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Sharon Gordon - March 2013

Sharon Gordon, D.D.S., M.P.H., Ph.D., is associate professor in the Department of Oral-Maxillofacial Surgery and Director of Graduate Studies at the University of Maryland School of Dentistry, Baltimore. She received her undergraduate degree at the University of North Texas and her Doctor of Dental Surgery at the University of Texas Health Science Center. Gordon received her Master of Public Health and Ph.D. from Johns Hopkins University, Baltimore, Maryland.

Gordon's research interest is injury and its clinical sequela--pain and wound healing--and the interaction of the inflammatory response and nervous system in pain. Her lab employs clinical and molecular biological techniques to investigate the cellular mechanisms underlying tissue injury, and the factors contributing to differential pain experience. Clinical investigations are aimed at understanding mechanisms of acute and chronic pain, and developing new methods of pain control. Specific research interests are translational and clinical studies that evaluate novel therapeutic agents and permit examination of molecular responses to pain and analgesia. Previous studies have evaluated pain mechanisms in human subjects by correlating biomarkers and pain report.

One of Gordon’s areas of research focus is mechanisms of mucosal injury arising from immune dysfunction, such as mucositis from immunosuppressive conditions and cancer treatments. In addition to mechanistic investigations, current clinical studies include two related to mucositis, two related to pulpal anesthesia, and two studies of risk factors for chronic craniofacial pain.

Gordon currently serves on the AADR Board as a Member-at-Large. Other scientific service activities include peer review through the editorial review process and scientific peer review for two NIH study sections. In 2010, she won the IADR Distinguished Scientist Award in Pharmacology/Therapeutics/Toxicology Research. She has been an active AADR member since 1990.

What motivated you to join AADR?
I joined AADR as a dental student at the encouragement of faculty members to become involved in AADR. As a dental student, I participated in a summer student research training program and we were highly encouraged to submit abstracts for presentation consideration at the AADR Annual Meeting, and we received support to attend the meeting. That experience in attending the meeting was highly motivational because it gave me the opportunity to network with dental researchers from all over the world. It was also eye opening to see the scope of dental research, and the faculty and dental researchers definitely made me feel welcomed into the field.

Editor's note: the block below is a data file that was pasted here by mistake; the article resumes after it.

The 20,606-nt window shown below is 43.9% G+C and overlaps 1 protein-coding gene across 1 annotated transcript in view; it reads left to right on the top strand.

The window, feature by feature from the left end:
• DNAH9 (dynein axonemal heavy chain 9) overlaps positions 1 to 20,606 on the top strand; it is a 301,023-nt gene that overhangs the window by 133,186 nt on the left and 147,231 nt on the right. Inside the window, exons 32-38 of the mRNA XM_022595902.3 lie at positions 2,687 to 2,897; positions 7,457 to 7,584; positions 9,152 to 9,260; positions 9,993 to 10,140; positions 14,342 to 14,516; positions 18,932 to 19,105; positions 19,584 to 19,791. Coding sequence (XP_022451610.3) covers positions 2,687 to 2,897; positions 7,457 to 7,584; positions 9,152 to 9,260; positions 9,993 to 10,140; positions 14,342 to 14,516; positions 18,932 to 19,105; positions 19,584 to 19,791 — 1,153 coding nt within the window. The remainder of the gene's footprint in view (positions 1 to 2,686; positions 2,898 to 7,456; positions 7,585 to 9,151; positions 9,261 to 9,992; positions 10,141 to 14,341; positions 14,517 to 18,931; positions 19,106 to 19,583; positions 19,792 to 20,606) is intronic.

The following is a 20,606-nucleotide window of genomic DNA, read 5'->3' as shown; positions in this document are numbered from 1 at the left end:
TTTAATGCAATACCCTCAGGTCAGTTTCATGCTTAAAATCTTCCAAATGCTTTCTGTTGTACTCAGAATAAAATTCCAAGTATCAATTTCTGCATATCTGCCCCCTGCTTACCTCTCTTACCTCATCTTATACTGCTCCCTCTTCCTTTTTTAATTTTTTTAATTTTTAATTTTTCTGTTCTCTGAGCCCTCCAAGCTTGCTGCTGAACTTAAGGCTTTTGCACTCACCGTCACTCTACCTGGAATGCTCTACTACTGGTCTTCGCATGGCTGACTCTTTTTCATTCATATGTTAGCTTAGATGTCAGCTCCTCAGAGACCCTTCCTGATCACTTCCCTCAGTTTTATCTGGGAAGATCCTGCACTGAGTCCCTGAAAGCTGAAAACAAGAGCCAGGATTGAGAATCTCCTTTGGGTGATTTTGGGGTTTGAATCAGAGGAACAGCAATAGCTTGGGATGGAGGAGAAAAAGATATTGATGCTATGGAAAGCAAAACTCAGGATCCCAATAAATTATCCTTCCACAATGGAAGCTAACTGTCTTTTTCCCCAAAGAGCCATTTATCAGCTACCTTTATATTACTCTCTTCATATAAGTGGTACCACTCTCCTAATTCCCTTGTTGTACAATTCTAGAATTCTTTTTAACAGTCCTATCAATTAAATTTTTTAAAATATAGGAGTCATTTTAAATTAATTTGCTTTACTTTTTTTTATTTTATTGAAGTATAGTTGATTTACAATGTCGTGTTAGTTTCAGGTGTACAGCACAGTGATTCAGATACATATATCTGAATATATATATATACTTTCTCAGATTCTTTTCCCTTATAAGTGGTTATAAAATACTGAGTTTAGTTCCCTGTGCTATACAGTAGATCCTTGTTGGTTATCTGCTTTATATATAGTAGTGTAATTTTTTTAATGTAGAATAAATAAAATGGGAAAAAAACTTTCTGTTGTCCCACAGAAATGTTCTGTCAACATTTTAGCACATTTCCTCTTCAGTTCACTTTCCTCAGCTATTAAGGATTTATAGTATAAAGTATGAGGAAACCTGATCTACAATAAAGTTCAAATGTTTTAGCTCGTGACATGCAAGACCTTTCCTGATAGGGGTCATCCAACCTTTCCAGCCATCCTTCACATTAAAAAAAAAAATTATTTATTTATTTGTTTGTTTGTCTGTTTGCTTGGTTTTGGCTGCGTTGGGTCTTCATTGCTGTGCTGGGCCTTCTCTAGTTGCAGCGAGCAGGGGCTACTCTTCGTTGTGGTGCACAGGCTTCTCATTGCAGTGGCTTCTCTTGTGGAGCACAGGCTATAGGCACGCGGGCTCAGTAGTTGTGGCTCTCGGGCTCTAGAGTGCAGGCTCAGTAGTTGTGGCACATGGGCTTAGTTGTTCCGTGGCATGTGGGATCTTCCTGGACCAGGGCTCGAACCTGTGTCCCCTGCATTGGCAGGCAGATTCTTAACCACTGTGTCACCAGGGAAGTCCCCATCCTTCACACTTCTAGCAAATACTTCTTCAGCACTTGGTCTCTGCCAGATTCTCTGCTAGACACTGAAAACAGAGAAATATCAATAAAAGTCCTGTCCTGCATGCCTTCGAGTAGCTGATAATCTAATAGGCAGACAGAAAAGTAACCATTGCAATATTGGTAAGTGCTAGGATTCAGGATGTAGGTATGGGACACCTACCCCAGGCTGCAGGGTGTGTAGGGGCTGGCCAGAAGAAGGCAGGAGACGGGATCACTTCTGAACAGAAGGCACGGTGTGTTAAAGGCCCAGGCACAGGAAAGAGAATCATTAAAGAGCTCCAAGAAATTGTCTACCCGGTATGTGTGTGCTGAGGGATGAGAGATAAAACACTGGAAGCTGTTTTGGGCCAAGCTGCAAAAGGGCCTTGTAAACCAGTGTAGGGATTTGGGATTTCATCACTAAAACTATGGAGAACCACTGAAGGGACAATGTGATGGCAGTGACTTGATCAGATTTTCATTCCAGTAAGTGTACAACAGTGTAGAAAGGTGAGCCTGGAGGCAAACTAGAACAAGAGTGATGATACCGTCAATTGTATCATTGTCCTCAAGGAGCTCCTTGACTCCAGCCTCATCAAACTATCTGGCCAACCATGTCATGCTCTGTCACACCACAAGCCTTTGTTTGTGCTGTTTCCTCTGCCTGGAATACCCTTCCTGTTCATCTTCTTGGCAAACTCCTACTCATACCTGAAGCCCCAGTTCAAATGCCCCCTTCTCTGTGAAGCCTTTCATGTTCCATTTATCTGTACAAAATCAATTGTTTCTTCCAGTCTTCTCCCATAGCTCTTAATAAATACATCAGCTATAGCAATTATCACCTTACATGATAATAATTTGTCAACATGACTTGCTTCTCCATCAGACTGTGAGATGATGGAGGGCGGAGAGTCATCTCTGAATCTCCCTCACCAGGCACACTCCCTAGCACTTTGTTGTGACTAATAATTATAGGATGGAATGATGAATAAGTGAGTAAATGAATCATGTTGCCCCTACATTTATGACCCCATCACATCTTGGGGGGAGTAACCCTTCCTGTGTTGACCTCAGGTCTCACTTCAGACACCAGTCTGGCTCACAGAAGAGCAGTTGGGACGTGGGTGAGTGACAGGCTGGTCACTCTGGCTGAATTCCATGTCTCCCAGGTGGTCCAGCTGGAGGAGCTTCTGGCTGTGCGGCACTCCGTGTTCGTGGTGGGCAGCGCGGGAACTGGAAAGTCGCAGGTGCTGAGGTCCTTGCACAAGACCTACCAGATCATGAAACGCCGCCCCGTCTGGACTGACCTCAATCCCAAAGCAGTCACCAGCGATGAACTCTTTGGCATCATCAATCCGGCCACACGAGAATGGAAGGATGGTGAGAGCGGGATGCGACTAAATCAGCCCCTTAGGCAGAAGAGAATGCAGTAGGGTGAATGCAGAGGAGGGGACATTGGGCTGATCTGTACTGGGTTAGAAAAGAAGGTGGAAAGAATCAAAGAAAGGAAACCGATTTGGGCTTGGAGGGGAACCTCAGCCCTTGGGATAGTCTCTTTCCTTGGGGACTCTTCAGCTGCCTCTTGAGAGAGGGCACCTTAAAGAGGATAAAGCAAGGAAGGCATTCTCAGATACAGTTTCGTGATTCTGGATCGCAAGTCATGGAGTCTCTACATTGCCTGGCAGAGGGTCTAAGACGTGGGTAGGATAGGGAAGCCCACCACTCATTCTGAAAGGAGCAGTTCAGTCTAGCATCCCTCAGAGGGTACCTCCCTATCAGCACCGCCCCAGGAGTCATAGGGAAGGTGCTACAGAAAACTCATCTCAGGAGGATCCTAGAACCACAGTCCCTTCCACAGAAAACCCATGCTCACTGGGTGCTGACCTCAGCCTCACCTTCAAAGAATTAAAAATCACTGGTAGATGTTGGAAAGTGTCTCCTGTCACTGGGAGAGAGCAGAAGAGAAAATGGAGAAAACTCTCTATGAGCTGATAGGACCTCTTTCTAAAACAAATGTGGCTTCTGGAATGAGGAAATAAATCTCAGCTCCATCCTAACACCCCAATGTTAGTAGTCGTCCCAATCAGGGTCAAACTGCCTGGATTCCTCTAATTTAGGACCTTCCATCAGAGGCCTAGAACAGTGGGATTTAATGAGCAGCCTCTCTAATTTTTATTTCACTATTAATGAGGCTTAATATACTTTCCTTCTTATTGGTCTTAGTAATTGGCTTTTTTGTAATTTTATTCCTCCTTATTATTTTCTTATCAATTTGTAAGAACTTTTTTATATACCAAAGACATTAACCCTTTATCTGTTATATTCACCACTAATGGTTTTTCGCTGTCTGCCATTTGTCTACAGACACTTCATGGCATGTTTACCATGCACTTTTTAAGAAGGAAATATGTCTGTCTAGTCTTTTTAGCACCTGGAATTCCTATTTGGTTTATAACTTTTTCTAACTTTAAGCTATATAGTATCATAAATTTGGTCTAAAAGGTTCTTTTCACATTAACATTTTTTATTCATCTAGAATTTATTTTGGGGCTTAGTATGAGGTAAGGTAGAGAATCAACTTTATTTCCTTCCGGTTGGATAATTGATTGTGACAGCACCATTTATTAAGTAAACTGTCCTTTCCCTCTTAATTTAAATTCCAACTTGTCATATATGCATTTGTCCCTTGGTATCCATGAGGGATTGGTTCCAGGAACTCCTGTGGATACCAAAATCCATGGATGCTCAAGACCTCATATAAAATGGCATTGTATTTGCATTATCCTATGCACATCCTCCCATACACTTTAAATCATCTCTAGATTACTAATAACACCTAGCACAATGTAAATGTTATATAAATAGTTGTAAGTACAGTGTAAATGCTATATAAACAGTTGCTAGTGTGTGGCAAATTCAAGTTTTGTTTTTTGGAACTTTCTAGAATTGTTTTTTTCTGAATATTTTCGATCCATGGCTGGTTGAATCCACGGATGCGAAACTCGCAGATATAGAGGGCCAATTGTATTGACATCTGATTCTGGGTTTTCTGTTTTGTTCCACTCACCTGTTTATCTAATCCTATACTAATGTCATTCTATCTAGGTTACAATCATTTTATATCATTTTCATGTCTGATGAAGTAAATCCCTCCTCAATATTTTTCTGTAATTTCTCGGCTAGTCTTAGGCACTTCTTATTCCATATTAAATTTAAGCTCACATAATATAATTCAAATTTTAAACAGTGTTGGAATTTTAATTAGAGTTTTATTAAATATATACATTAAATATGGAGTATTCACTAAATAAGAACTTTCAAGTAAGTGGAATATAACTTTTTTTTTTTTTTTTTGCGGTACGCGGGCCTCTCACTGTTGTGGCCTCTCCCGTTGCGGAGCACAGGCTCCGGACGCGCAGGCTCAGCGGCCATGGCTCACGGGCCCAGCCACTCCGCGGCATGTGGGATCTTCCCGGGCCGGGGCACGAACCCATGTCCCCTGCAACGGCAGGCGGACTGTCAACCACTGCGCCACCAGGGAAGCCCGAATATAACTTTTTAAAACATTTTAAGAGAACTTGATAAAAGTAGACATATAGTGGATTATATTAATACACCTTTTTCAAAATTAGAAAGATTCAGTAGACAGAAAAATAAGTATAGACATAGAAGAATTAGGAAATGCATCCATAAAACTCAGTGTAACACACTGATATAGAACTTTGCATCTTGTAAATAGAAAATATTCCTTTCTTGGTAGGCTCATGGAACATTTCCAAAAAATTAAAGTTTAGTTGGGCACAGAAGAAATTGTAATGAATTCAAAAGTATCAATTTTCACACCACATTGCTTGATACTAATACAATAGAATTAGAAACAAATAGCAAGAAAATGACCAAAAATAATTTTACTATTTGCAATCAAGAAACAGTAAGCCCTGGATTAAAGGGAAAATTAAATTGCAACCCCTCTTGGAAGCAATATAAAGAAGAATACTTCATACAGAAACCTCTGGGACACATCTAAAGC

What AADR membership benefit has been most helpful to you?
Without question the most important membership benefit is the networking with colleagues who have a like-minded dedication to dental and oral health research.

How important has AADR been to your career?
AADR has been extremely important. Joining as a student member, I was highly encouraged to continue in dental research and the rewards of dental research definitely kept me involved throughout dental school and beyond into my residency, and continuing into my current career path.

Where do you feel the research community would be without AADR’s advocacy efforts?
AADR is extremely important for dental research advocacy and it is the primary organization that holds that responsibility. Although there are other organizations that advocate for other aspects of dentistry, dental research is really foundational to all aspects of the field including the clinical practice, the education piece and the evidence that underlies the profession. As members, it’s important for us to advocate for the field and our livelihood and by advocating we provide role models and bring an important message to many of the oral health messages that are shared on Capitol Hill.

As an involved AADR member, how do you help other members maximize their AADR membership?
As an AADR member, I try to promote the member benefits to students and junior faculty. I make them aware of the different opportunities to become involved in AADR, such as presenting at meetings and publishing research in the Journal. I also inform students and junior faculty of the awards and fellowships, and the opportunities for attending the meeting.

What advice would you give to future dental researchers to help them achieve success?
Whether you define success by research funding or your own sense of satisfaction, my advice to students is do what you love because if you’re passionate about what you’re doing, you’re going to spend the required time and you’re going to enjoy what you’re doing. That’s what required for success.

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